Extremely flattened or pinned

Your dog may pin their ears back—flatten them close along their head—in a situation where they feel very uncomfortable or uncertain. For instance, this might happen when:

  • They realize you’re taking the road to the vet’s office
  • They encounter a big, noisy crowd
  • You take them on public transport for the first time
  • Dogs who have experienced abuse encounter a situation that reminds them of past trauma, like when someone yells

In these types of situations, it can help to try soothing your dog as much as possible. Some good techniques for comforting your dog include distraction, petting, and scent therapy.

If possible, it may also help to remove your dog from the situation as soon as possible.

Perked or pointed

Depending on your dog’s breed and ear shape, this position may appear as if your dog is pointing their ears forward or flattening them.

In either case, it means your dog is highly aroused by some kind of stimulus—which could be something that excites them or something that sparks aggression.

For example, you might notice this ear posture when you’re about to throw your dog a ball—or when they meet a dog they don’t like.

If you notice your dog points their ears in aggression often and also shows other aggressive behaviors, it’s crucial to train your dog to prevent dangerous situations. You can always seek help from a certified dog behaviorist for training guidance.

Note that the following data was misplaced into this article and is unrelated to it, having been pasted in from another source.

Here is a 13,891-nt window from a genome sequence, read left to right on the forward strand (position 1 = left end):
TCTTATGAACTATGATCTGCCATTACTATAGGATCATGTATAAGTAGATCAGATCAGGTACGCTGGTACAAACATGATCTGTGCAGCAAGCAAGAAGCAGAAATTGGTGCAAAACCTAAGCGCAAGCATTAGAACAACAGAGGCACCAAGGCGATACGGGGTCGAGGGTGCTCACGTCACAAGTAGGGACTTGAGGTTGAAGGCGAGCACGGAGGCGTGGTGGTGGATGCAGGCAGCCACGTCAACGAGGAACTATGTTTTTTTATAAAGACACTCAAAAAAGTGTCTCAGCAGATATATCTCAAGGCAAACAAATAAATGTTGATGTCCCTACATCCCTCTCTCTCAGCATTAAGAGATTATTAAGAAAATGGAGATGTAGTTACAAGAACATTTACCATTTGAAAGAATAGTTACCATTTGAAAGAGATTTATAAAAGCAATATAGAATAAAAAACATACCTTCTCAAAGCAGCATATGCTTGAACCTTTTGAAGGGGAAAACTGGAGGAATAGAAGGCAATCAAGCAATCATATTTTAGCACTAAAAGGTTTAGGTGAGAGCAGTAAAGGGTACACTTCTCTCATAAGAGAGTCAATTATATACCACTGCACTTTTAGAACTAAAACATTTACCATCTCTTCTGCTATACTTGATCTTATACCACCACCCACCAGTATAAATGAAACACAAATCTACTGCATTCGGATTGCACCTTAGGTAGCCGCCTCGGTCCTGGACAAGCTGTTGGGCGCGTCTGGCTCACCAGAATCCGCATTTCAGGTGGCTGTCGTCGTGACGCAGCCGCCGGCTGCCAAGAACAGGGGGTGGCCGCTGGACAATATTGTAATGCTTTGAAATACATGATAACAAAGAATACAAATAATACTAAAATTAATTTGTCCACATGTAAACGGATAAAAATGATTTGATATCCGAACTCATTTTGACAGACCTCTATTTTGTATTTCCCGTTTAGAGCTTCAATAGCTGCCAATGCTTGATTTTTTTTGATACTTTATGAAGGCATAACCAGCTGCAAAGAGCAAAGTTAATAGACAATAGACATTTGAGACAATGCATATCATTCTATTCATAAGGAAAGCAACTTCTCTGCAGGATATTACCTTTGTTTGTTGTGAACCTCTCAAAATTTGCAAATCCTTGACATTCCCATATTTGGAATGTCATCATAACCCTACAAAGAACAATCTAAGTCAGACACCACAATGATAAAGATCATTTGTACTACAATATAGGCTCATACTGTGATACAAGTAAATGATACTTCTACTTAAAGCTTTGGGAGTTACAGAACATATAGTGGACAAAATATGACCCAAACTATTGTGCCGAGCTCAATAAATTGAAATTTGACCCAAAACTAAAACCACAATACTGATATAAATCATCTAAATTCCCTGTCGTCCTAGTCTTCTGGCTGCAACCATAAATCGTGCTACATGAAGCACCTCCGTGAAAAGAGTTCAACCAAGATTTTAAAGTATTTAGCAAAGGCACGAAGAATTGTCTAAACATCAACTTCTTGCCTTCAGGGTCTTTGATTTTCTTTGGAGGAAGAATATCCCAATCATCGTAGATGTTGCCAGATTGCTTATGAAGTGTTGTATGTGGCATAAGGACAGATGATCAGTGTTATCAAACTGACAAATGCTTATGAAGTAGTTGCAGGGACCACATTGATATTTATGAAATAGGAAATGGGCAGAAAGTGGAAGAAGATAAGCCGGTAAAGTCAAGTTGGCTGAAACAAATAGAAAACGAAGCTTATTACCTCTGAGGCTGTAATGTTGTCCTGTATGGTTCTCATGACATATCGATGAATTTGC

Switching between positions

Are your dog’s ears all over the place?

This may happen in an environment that’s full of new noises, smells, and movements where your dog doesn’t know how to respond. Their ears will move about trying to listen to everything going on, and the rest of their body language will mimic this.

Do Ear Positions Always Mean Something?

Do dogs stand their ears up to appear bigger and scarier in front of adversaries? Or flatten them to become smaller to dodge attention?

Dr. Waite explains that experts still have plenty to learn here. She goes on to emphasize that the main purpose of ears is hearing, not communication.

In short, your dog isn’t necessarily pricking their ears in an effort to communicate. They may simply be trying to pick up some interesting sounds more clearly!

Jean Voiculescu via iStock

Ups And Downs: How Dog Ear Positions Develop From Puppyhood

Ever wondered why some dogs have floppy ears and others have pointed ears? Or perhaps you’re curious why your dog has one ear up and one ear down.

The extent to which a dog’s ears stand erect mostly relates to their genetics, explains Dr. Jamie Whittenburg, DVM, director of Kingsgate Animal Hospital in Lubbock, Texas.

Often, in breeds whose ears typically stand up, puppies have floppy ears at first. As they grow, the cartilage will stiffen and eventually give the ears an upright position. Things that may affect ear growth and positioning include nutrition, trauma, parasites, and ear infections.

Most of the ear’s ability to stay permanently erect comes from the composition of the cartilage in the outer ear—which, it might go without saying, your dog can’t control at all. Muscles only control some of the ear’s height and movement. As dogs that typically have upright ears mature, the cartilage and the muscles further develop to help their ears stand up.

You’ll typically notice ears with a one up, one down appearance in young dogs who have yet to fully develop ear cartilage and muscle. In adult dogs, this may be due to an injury or your dog’s genetics.

And remember, no matter what your dog’s ears look like—floppy, erect, one of each, or even ears with a pocket—they still require regular cleaning!

+ There are no comments

Add yours